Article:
Impressed Mom with my savings savvy

I did not do any Black Friday shopping, but I still saved myself $55 and my mom $77. The deets:

The $77 deal
My sister’s wedding dress from Ann Taylor. It’s a $600 dress that got marked down 40% for the weekend. Hm, I guess this counts as a Black Friday deal, but really it’s just when she wanted to buy it – and it was done online. The total with tax and shipping came to $389, but I googled for online coupons and gave a 20% code a shot – it didn’t work when we clicked “apply” after entering the code (92400415, good until 12/31/08 for an additional 20% off), but it kicked in after entering credit card information. So the total for the dress came to $312. Bonus: if my sister changes her mind, return postage is paid by Ann Taylor. In case you didn’t know this, most online bridal gown retailers charge a “restocking fee” of up to 50% of the cost of the dress, so this is a pretty big deal. There’s something to be said for buying a gown from a store that isn’t geared towards wedding garb.

The $55 deal
As a reward for withstanding the agony of 2 hours of travel with a bad stomach bug, I got to hit a suburban CVS – which means 24 pages of weekly circular deals instead of a meager 4. Plus the Thankgiving specials, which include a ton of freebies and 99-cent deals. My mom caught me on my second round at the cashier and threw in $5 worth of Lindt peanut butter truffles (yum! and hard to find in anything smaller than a huge $20 bag), and my total out-of-pocket expense for $60 worth of name-brand toothpaste, facial cleanser, candy, deodorant, cosmetics, lotion, etc. came to a whopping $4.66. I started off with $12 in “Extra Care Bucks”, a $4-off-$20 voucher, and a paltry $3 worth of coupons – and came out with $16.45 in ECBs plus a raincheck for a money-making deal on Bic Soleil razors.

Mom’s Reactions
To the Ann Taylor purchase: She’s picking up the tab for the dress, and spent the rest of the day sporadically high-fiving me whenever the memory tickled her.
To CVS gaming: She was utterly flabbergasted at my haul and ensuing sheaf of ECB coupons. She has a great head for numbers and grasped the CVS system pretty quickly, so she took a card application form and we’ll be going back tomorrow. Knowing full well that she wouldn’t be able to resist the bargains to be had, I brought extra coupons to get her going with some money-makers. I told her that we’d get her started tomorrow with less than $10. At the end of the shopping trip, she will have about $30 worth of stuff and at least $12 in ECBs to use in the future.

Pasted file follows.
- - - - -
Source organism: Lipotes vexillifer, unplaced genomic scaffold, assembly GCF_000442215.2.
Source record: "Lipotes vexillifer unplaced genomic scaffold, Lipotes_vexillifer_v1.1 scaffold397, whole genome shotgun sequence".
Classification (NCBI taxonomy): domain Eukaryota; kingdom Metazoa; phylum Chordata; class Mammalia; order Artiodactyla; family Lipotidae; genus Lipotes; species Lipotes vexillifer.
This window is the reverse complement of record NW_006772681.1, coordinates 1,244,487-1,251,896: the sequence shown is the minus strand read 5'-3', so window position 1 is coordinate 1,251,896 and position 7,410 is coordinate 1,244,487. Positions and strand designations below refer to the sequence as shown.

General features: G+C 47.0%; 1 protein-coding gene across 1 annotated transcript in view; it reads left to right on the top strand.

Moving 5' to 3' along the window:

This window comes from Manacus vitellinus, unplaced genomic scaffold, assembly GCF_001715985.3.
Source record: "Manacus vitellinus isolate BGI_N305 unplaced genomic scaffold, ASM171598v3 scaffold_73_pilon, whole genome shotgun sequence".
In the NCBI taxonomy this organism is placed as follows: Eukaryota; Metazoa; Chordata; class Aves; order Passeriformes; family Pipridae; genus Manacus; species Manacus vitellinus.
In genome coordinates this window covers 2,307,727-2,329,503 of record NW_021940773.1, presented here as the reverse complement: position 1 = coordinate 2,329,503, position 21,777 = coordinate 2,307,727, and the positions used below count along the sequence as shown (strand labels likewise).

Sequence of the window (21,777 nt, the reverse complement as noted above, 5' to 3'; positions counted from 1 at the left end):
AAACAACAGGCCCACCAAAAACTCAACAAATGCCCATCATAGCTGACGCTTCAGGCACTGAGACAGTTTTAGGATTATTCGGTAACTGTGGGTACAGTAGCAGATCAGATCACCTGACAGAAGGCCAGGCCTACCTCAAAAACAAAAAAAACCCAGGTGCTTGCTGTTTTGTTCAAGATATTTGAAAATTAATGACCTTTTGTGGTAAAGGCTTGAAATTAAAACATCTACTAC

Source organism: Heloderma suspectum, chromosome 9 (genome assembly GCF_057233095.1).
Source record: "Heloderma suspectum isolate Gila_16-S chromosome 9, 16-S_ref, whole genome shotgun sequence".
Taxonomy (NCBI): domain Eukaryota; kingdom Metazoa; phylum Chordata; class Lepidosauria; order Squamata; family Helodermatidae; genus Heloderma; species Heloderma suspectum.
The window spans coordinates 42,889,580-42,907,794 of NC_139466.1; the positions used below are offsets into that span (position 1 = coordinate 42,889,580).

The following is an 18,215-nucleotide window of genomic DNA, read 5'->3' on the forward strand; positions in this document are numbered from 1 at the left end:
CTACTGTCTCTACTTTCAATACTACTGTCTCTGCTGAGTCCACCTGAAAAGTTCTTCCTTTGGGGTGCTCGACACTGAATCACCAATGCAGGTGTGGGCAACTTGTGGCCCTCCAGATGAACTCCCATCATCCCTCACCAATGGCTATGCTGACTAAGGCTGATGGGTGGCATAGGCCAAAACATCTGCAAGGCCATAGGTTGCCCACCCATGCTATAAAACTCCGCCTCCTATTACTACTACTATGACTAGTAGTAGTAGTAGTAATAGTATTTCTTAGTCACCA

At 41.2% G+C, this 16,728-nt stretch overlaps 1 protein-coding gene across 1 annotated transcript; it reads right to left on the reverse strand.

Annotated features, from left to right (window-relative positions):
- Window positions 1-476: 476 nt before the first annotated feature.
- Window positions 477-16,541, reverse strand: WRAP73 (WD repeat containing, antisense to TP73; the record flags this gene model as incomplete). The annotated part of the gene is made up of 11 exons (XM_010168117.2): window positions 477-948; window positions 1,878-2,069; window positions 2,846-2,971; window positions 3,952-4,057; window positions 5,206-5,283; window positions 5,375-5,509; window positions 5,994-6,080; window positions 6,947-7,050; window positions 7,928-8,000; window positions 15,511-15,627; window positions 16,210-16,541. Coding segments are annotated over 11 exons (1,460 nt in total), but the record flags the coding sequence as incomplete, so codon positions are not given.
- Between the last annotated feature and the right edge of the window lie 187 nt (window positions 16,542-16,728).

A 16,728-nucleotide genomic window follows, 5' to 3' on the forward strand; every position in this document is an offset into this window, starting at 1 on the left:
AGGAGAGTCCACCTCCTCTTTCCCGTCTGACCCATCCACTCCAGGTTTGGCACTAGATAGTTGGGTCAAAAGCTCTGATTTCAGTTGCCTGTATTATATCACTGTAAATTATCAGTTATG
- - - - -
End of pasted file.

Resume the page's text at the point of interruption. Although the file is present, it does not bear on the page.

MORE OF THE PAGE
5 Responses

  1. I’d be high fiving you too, that’s a steal on a wedding dress. I haven’t tried the CVS game but I’m thinking of starting this weekend, there is one right near our house. Any tips for first timers?

  2. I get a lot of info about weekly circulars in advance from (forms – drug stores – CVS). They have great threads for helping newbies.

    The best deals happen when you have coupons for something that also comes with 100% of the price back in ECBs, and there’s some great stuff on the go this holiday weekend – but today is the last day. We’re starting off with an $8.99 make-up product that I have a $3 coupon for…so mom gets $8.99 worth of money to spend for a $6 purchase. Then we “recycle” that immediately into other products that add up to $9 after coupons. You keep getting back more than you spent. I’ve found most cashiers to be very helpful and even congratulatory when I pull off a great haul.

    It usually takes about $10-20 to get up and running, then just a few bucks a week to keep taking advantage of the offers. I don’t need much as a single person, but I donate all the freebies. What can I say, it’s a cheap way to indulge my charity “hobby”.

  3. Thanks for the advice, I’ll check out that site. I love your charity hobby, I’m going to check out local charities to find out who accepts toiletries as donations. I don’t need 10 deodorants, but if I could get them cheaply and donate them that would be awesome.

  4. I wish there was a coupon culture here in New Zealand. I mean, there is a stifling lack of competition so none of the supermarkets, chemists or other stores need to drastically reduce things as much as in the US or the UK. Ah well, there are many other ways to be frugal 🙂

  5. Those were awesome deals!

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